6. Bioremediation of oil spills

    International Nuclear Information System (INIS)

    Lynn, J.

    2001-01-01

    The conversion of oil to environmentally benign chemicals such as water and carbon dioxide by 'hydrocarbon-eating' bacteria is described. The emphasis is on a new process to selectively increase the population of 'oil eating' bacteria, a development that became the foundation for the second-generation bioremediation accelerator, Inipol EAP-22. Second-generation bioremediation products focus on providing nitrogen and phosphorus, chemicals that are not present in crude oil in readily available form, but are essential for the synthesis of proteins, nucleic acids, phospholipids and the energy metabolism of the bacteria. Providing these chemicals in the proper amounts encourages the preferential growth of oil-degrading microbes already present in the local biomass, thus overcoming the major limiting factor for biodegradation. These second-generation bioremediation products also have strong oleophilic properties engineered into them, to assure that the nutrients essential for the bacteria are in contact with the oil. The first major test for second-generation bioremediation accelerators came with the clean-up of the oil spill from the Exxon Valdez, a disaster that contaminated more than 120 kilometres of Alaskan beaches along the shores of Prince William Sound. The Inipol EAP-22 successfully held the nutrients in contact with the oil for the duration of the treatment period, despite constant exposure to the washing action of the surf and occasional heavy rainstorms. Today, the accelerator is routinely used in cleaning up all types of ordinary spills including diesel fuel spills along railway right-of-ways, truck yards and refinery sludge. Conditions under which the application of the accelerator is likely to be most successful are described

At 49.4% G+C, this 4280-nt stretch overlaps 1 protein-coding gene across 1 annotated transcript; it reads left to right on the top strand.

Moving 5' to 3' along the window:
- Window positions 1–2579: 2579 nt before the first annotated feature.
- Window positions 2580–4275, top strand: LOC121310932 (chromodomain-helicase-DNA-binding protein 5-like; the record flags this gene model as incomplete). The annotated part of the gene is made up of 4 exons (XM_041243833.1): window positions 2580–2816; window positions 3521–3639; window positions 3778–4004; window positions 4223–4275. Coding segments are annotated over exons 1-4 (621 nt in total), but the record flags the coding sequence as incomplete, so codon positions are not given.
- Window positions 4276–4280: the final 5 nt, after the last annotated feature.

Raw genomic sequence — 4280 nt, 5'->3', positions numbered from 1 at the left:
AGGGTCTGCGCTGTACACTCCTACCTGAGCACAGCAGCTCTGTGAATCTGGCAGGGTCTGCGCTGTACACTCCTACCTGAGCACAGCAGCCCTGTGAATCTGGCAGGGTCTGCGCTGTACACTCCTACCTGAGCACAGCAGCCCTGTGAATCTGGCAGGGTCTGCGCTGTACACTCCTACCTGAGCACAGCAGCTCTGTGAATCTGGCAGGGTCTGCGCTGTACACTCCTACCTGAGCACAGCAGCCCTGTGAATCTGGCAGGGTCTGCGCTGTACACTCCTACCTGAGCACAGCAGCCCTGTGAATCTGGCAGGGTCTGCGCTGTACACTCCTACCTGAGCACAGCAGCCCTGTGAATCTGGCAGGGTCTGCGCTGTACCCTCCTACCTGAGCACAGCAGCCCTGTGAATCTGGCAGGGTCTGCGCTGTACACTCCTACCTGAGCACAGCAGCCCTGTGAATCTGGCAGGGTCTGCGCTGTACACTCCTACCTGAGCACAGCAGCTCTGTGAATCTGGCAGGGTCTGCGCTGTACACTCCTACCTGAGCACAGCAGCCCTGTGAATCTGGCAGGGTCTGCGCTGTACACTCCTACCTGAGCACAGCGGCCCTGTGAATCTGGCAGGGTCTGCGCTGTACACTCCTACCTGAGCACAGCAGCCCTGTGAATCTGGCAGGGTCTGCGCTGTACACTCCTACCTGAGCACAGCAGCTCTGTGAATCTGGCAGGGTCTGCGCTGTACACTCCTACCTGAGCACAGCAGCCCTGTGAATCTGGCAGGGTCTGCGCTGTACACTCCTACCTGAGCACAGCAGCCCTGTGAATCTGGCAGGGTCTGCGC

7. The January 1989 Nestucca oil spill on the West Coast of Vancouver Island, British Columbia

    International Nuclear Information System (INIS)

    Davis, J.C.

    1990-01-01

    This paper reports that at the beginning of January 1989, bunker C oil from the barge Nestucca began coming ashore on the West Coast of Vancouver Island, necessitating a major environmental assessment and clean-up response on the part of a number of Canadian agencies, volunteers, Native groups and concerned Parties. The oil impacted the exposed outer coastline, including the recreational beaches of Pacific Rim National Park, and caused concerns with respect to harvesting the shellfish and other marine life, the important salmon and herring resources of the area, marine mammals including two colonies of sea otters and also with respect to seabird mortality. This spill, coupled wit public sensitivity to the Exxon Valdez spill and the transportation of oil and hazardous substances along the West Coast, led to several public inquiry processes as well as internal reviews of agency response, preparedness and other issues and generated considerable public outcry and criticism

  8. Environmental effects of acute oil spills. Marine environment

    International Nuclear Information System (INIS)

    Moe, K.A.; Lystad, E.; Nesse, S.; Selvik, J.R.

    1993-01-01

    Biological effects as result of acute oil spill pollution may be considered as a product of: the existing biophysical conditions; occurrence and appearance of organisms in time and space; the fate of the oil in time and space; the vulnerability of the various organisms for oil and oil derivatives in a three-dimensional perspective. In general, it seems as every individual oil spill has its own nature and dynamics, inter alia because the physical, chemical and biological conditions never are the same. This means that the properties of the recipients often are more important than the amount of oil that is spilled. This may be exemplified by two oil spills in recent time. Exxon Valdez (1989), where 35000 ton oil were released in a partly closed sea area, caused considerable effects. From Braer (1993) the double amount of oil was spilled, but in an open sea area and at a time where the presence of dense concentrations of environmental components was limited, and the physical conditions favorable with respect to evaporation and dilution. Preliminary results show that the environmental effects were very limited. 311 refs., 32 figs., 10 tabs